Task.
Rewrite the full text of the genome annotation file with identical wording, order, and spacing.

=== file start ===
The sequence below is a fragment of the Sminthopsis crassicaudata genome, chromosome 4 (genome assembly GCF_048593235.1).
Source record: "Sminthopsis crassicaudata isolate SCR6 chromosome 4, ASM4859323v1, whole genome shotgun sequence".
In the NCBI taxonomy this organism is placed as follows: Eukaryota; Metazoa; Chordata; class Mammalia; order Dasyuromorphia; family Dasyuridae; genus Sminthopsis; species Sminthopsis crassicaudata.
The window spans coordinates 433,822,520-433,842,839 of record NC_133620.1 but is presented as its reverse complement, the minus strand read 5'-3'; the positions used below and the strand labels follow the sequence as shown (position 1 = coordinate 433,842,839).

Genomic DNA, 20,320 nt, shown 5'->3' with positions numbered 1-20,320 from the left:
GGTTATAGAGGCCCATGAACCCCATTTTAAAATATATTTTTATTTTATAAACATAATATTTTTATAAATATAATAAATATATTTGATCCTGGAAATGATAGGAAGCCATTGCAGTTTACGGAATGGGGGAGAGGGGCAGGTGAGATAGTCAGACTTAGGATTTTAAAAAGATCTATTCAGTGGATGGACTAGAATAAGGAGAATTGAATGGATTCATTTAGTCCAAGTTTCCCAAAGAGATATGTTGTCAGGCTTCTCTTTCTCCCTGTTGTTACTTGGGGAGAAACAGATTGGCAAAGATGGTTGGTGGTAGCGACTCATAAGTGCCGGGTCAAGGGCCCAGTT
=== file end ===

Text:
The sequence below is a fragment of the Sminthopsis crassicaudata genome, chromosome 4 (genome assembly GCF_048593235.1).
Source record: "Sminthopsis crassicaudata isolate SCR6 chromosome 4, ASM4859323v1, whole genome shotgun sequence".
In the NCBI taxonomy this organism is placed as follows: Eukaryota; Metazoa; Chordata; class Mammalia; order Dasyuromorphia; family Dasyuridae; genus Sminthopsis; species Sminthopsis crassicaudata.
The window spans coordinates 433,822,520-433,842,839 of record NC_133620.1 but is presented as its reverse complement, the minus strand read 5'-3'; the positions used below and the strand labels follow the sequence as shown (position 1 = coordinate 433,842,839).

Genomic DNA, 20,320 nt, shown 5'->3' with positions numbered 1-20,320 from the left:
GGTTATAGAGGCCCATGAACCCCATTTTAAAATATATTTTTATTTTATAAACATAATATTTTTATAAATATAATAAATATATTTGATCCTGGAAATGATAGGAAGCCATTGCAGTTTACGGAATGGGGGAGAGGGGCAGGTGAGATAGTCAGACTTAGGATTTTAAAAAGATCTATTCAGTGGATGGACTAGAATAAGGAGAATTGAATGGATTCATTTAGTCCAAGTTTCCCAAAGAGATATGTTGTCAGGCTTCTCTTTCTCCCTGTTGTTACTTGGGGAGAAACAGATTGGCAAAGATGGTTGGTGGTAGCGACTCATAAGTGCCGGGTCAAGGGCCCAGTT